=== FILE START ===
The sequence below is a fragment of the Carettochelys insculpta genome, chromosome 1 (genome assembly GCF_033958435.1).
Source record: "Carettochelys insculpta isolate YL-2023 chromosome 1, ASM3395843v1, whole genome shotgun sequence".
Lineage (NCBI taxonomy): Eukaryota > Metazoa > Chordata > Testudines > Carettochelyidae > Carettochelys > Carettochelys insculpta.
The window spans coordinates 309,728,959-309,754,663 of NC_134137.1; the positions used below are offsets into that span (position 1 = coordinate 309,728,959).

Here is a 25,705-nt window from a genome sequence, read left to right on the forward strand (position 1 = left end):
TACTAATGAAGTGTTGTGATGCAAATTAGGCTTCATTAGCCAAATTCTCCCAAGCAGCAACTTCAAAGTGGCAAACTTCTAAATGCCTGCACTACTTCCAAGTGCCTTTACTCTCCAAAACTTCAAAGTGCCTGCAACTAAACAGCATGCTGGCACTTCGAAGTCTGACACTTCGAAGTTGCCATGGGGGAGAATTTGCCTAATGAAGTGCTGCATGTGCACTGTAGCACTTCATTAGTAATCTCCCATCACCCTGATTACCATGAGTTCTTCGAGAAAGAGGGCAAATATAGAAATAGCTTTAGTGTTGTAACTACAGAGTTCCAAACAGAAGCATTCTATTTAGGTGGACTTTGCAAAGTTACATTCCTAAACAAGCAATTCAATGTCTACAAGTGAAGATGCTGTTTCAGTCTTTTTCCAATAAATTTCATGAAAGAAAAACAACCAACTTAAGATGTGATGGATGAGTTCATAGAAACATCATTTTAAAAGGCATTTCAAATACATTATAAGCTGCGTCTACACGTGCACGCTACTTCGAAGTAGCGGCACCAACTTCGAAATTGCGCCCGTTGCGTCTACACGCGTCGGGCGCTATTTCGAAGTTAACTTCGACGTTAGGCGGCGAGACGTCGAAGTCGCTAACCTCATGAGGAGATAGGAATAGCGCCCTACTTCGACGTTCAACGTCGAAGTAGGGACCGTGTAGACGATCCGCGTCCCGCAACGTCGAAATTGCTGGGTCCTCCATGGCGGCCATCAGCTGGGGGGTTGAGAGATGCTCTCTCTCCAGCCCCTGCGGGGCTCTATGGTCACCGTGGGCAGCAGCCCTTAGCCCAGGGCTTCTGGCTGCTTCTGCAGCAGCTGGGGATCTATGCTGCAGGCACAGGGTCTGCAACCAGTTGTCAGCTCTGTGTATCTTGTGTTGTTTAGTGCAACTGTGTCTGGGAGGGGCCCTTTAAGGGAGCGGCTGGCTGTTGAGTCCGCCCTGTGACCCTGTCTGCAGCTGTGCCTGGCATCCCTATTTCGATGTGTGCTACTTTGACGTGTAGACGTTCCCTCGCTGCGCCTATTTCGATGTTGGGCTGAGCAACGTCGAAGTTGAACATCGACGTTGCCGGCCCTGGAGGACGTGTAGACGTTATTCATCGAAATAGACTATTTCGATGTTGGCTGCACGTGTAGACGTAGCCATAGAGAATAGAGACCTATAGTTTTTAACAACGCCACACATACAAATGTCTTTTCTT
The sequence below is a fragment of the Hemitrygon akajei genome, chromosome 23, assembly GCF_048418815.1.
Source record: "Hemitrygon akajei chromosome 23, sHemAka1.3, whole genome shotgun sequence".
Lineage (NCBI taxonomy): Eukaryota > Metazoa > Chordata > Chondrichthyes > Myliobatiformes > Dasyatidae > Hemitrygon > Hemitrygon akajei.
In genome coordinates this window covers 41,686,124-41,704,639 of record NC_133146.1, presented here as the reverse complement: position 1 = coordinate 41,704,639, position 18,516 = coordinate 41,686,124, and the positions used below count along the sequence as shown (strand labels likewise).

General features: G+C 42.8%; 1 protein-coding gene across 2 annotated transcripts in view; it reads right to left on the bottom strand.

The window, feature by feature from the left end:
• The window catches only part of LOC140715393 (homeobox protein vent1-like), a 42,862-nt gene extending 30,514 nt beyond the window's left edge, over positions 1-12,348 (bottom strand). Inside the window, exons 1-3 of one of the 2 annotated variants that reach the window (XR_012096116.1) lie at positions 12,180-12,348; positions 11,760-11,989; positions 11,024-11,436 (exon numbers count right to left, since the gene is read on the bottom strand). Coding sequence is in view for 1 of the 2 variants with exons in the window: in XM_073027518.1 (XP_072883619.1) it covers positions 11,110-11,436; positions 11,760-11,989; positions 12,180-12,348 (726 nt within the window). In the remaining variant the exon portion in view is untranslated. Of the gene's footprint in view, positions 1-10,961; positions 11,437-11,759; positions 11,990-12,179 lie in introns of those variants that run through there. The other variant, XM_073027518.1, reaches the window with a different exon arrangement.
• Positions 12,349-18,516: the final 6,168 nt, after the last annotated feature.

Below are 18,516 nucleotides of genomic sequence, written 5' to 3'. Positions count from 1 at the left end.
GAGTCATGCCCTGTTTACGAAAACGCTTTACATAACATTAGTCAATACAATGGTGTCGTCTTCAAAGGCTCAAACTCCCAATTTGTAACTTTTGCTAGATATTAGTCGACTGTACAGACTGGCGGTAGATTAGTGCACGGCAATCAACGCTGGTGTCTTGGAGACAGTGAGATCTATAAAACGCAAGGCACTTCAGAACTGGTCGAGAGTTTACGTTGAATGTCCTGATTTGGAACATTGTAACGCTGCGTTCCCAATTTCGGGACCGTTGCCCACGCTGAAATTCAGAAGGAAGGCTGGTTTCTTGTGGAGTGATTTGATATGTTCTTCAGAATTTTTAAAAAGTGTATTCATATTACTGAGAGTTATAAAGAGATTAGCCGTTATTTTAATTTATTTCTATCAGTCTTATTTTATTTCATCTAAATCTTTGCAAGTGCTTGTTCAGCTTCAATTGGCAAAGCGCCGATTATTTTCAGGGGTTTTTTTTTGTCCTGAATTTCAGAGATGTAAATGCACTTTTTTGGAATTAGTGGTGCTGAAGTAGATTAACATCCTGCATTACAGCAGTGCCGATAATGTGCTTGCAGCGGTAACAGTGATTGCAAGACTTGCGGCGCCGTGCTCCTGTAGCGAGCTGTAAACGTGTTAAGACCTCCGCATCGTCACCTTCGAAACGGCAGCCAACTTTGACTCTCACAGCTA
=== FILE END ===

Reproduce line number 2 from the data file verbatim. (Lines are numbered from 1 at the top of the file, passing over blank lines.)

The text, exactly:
Source record: "Carettochelys insculpta isolate YL-2023 chromosome 1, ASM3395843v1, whole genome shotgun sequence".